Asked on Feb 11, 2016

Free insulation ideas for 10x10 shed, cheap decorating ideas?

Liona Shareing
by Liona Shareing
Hi, I'm a senior on a fixed income and hoped to be able to bring in money to pay my space rent in my senior mobile home park without giving up my privacy and needing to share my main home.
I have a barn style 10'x10' shed that I thought would work for someone needing a cheap place to live. I planned to add a door to the guest bathroom from my California room (which has a separate entrance.)
I live in San Diego while the weather is mild it can get down to 42 at night in the winters at times.
If someone has ideas that would work for free materials to use for insulation as well as room set up it would really help me.
One idea I had was to get larger sheets of cardboard from Costco staple gun them between the wood and to try to find free packing peanuts to pour inside. then painting the cardboard a cream color to make it appear more spacious.
There is a built in bookshelf I thought could be turned into a closet.
Please pardon the mess in the pictures. I haven't had time yet to clear out the space.
  22 answers
  • KeepItSimpleSister KeepItSimpleSister on Feb 11, 2016
    If it gets to only 42 degrees in the winters I think you can just make sure you have a nice down blanket at the foot of the bed. What you can do is get some Tyvek and put that up inside and the cover that. .I don't know how handy you are .. certainly lots of potential; and then I would put it up on AIRNB .....that way you can turn on and off when you want someone there.. Do you have electrical in the shed?
    • Liona Shareing Liona Shareing on Feb 12, 2016
      @KeepItSimpleSister thanks for the suggestions, I have an extra down blanket, I'll look into the tyvek. When I was in there this morning it was actually quite comfortable. It already has styrofoam sheet insulation that I thought I could use some spray foam to seal and secure, and perhaps use something else to make an air pocket. Cheap being free cardboard sheets from Costco and attaching them between the ribs. Then painting everything a light color.
  • KeepItSimpleSister KeepItSimpleSister on Feb 11, 2016
    See the potential?
  • Theresa Smith Theresa Smith on Feb 11, 2016
    You may want to check the rules and regulations of your MH park, as well as local occupancy laws before putting effort in making this habitable. The San Diego laws should be online at the city web site, or you could probably call them. It would make an adorable "she-shed" for crafts, etc. as well.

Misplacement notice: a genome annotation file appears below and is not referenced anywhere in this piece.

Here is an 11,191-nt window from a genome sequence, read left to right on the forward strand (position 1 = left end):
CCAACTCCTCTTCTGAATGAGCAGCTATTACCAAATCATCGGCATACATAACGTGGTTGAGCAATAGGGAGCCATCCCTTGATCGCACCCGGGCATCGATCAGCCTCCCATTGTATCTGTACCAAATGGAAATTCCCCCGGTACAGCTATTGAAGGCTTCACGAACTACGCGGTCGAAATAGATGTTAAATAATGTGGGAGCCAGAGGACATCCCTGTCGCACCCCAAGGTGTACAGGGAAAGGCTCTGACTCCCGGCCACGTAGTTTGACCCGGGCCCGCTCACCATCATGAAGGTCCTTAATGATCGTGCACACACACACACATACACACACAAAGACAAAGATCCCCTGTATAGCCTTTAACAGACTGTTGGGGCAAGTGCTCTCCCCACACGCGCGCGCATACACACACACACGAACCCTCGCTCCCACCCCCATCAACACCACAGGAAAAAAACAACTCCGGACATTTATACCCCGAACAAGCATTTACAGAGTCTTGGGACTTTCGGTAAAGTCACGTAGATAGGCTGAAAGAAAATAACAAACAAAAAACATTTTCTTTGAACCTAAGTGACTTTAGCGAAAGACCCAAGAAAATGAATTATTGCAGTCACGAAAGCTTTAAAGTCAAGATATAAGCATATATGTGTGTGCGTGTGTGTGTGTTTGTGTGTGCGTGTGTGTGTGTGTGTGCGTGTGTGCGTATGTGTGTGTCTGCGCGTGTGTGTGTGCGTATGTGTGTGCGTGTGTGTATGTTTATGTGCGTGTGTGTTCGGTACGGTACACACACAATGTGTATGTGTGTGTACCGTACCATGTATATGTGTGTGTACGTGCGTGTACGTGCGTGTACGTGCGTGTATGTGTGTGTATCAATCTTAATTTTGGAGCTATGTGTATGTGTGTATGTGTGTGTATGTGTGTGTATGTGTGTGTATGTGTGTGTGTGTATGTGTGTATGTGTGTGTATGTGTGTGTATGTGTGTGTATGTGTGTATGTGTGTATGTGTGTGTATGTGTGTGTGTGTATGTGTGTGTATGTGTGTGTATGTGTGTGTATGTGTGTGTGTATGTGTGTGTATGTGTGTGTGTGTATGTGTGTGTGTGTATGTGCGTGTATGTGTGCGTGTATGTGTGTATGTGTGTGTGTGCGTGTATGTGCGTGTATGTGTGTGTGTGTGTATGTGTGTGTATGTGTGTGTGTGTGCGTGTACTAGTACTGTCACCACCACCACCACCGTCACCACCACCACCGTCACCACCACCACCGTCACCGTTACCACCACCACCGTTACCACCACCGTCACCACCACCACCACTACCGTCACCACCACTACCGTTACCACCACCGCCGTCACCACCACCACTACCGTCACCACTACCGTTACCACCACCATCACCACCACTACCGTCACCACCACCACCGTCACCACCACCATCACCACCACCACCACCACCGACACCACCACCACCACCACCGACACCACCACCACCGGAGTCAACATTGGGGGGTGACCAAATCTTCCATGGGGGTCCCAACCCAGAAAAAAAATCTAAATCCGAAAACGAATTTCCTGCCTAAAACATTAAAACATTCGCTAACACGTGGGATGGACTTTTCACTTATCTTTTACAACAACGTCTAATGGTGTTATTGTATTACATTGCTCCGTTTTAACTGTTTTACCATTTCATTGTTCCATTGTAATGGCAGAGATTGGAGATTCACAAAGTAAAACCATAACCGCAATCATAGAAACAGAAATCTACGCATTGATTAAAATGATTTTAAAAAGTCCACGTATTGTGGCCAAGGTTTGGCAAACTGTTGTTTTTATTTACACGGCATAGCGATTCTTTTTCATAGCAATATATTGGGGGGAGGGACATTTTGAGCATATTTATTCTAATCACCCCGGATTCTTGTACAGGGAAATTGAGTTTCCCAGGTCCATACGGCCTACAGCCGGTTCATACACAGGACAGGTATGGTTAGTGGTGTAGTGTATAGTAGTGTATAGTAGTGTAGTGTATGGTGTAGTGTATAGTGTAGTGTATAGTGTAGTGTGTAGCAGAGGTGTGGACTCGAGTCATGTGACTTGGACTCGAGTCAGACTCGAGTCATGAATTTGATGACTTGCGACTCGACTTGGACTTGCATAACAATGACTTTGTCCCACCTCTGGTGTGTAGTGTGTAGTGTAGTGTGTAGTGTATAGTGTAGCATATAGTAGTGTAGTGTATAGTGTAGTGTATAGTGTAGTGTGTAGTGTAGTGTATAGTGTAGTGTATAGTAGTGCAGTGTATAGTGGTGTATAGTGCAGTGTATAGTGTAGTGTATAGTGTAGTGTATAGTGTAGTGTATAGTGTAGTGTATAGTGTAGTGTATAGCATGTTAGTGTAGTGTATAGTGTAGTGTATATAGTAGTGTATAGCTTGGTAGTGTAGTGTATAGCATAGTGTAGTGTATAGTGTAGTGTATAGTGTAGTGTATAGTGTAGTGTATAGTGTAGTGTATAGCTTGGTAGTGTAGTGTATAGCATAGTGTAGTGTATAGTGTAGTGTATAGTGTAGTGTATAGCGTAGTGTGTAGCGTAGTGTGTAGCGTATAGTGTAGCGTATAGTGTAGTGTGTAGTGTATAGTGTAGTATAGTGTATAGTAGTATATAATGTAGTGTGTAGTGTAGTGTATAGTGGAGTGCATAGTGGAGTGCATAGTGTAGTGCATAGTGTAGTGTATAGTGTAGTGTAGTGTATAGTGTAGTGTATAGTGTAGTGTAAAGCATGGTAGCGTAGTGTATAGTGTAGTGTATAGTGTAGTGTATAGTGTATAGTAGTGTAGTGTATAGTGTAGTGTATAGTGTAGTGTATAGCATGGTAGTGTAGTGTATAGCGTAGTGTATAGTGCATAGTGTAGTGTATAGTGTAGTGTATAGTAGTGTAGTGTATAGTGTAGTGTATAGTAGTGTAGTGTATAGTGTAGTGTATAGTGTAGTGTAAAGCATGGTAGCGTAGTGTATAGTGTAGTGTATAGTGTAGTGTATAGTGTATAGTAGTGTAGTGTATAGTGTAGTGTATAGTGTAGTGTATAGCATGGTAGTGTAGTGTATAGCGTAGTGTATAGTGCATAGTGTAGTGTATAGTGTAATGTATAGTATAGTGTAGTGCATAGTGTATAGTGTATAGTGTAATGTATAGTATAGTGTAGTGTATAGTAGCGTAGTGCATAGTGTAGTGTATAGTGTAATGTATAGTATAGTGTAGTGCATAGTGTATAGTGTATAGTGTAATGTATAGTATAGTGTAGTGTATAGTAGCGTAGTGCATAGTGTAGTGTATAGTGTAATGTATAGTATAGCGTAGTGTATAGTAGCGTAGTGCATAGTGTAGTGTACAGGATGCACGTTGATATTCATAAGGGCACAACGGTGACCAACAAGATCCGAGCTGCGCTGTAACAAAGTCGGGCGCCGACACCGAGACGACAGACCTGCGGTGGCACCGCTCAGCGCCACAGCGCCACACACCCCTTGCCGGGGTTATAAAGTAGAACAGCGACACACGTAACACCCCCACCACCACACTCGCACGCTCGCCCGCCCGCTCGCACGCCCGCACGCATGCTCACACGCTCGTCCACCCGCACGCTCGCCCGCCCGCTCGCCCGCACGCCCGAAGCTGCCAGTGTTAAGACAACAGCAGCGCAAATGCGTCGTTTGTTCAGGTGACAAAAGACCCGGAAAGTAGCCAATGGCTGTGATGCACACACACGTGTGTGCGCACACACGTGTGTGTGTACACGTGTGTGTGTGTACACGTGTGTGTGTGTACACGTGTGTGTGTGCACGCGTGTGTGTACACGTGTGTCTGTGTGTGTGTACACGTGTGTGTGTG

• Janet Pizaro Janet Pizaro on Feb 11, 2016
    I totally agree with Teresa comment. I would hate to see you put all the work into the shed all to have to be taken down. Also another thought did you apply for a permit? I do not know where you are located, however I do know a lot of states are very strict about this.
  • Liona Shareing Liona Shareing on Feb 11, 2016
    Hi Theresa, we can rent out rooms if we run it by management. I am hopeful that it will work otherwise I could possibly divide the California room which would have someone closer to my own space.
    • Janet Pizaro Janet Pizaro on Feb 11, 2016
      @Liona Shareing Well as long as you did the necessary homework. Reach out to Habitat for humanity as they offer great discounts on various supplies.
  • MN Mom MN Mom on Feb 11, 2016
    Make certain you comply on all rental regulations. I'm guessing this shed isn't considered the same as renting a room as it's not in your home and isn't actually considered a dwelling. Modifying a shed for fun and modifying one to use as an income rental property are two very different things.
  • Polly Zieper Polly Zieper on Feb 11, 2016
    . this is a shed? does it have plumbing, heat and electricity?Are you zoned for another residence on your lot?
    • Liona Shareing Liona Shareing on Feb 12, 2016
      @Polly Zieper There is electricity and the guest bathroom in the house would be for them to use.
  • Liona Shareing Liona Shareing on Feb 11, 2016
    I went to the habitat store today and they had no solutions. They don't get insulation donated.
    • See 1 previous
    • Ann Ann on Feb 12, 2016
      @Liona Shareing If you know or see contractors working in your area stop and ask them for their insulation scraps. Your shed won't take much and chances are they have leftovers from their jobs.
  • Barbara C Barbara C on Feb 12, 2016
    Insulation is probably the least expensive item you will have to buy.Get a neighbor,to help you put in up. You might want to rethink the cardboard idea.Here in the South,insects love cardboard.
    • Liona Shareing Liona Shareing on Feb 12, 2016
      @Barbara C thanks I don't want it to be eaten, I'll see what else there is available that is inexpensive an they don't like to eat
  • Dee Lowe Dee Lowe on Feb 12, 2016
    Please save yourself alot of hassle & maybe fines from the city..I understand the what & why you are considering this but I have a feeling the city might think otherwise.
  • Skyval Skyval on Feb 12, 2016
    I wish you well and don't know about the codes there but the best and easiest insulation that really works is plastic - get a big , cheap roll of the whitish-clear plastic from Home Depot and just staple it up as tightly , flat and neatly as you can over the whole inside - truly instant warmth and no "stuff" to put behind it , no peanuts , no insulation , nothing , just a sheet of plastic is a miraculous answer to warmth even in cold northern climates .
    • See 2 previous
    • Skyval Skyval on Feb 12, 2016
      Oh , and another cheap thing I've done is to staple nice sheets up on the walls , Goodwill gets brand new designer sheets from stores like Target when the season's over or they have a tiny thread sticking out or something and you can get beautiful big new sheets for $1.99 - $2.99 and it would go fast - only your tenant would have to be real careful with those soft walls & not puncture them . So , you'd do the plastic first and then sheets or whatever over the plastic .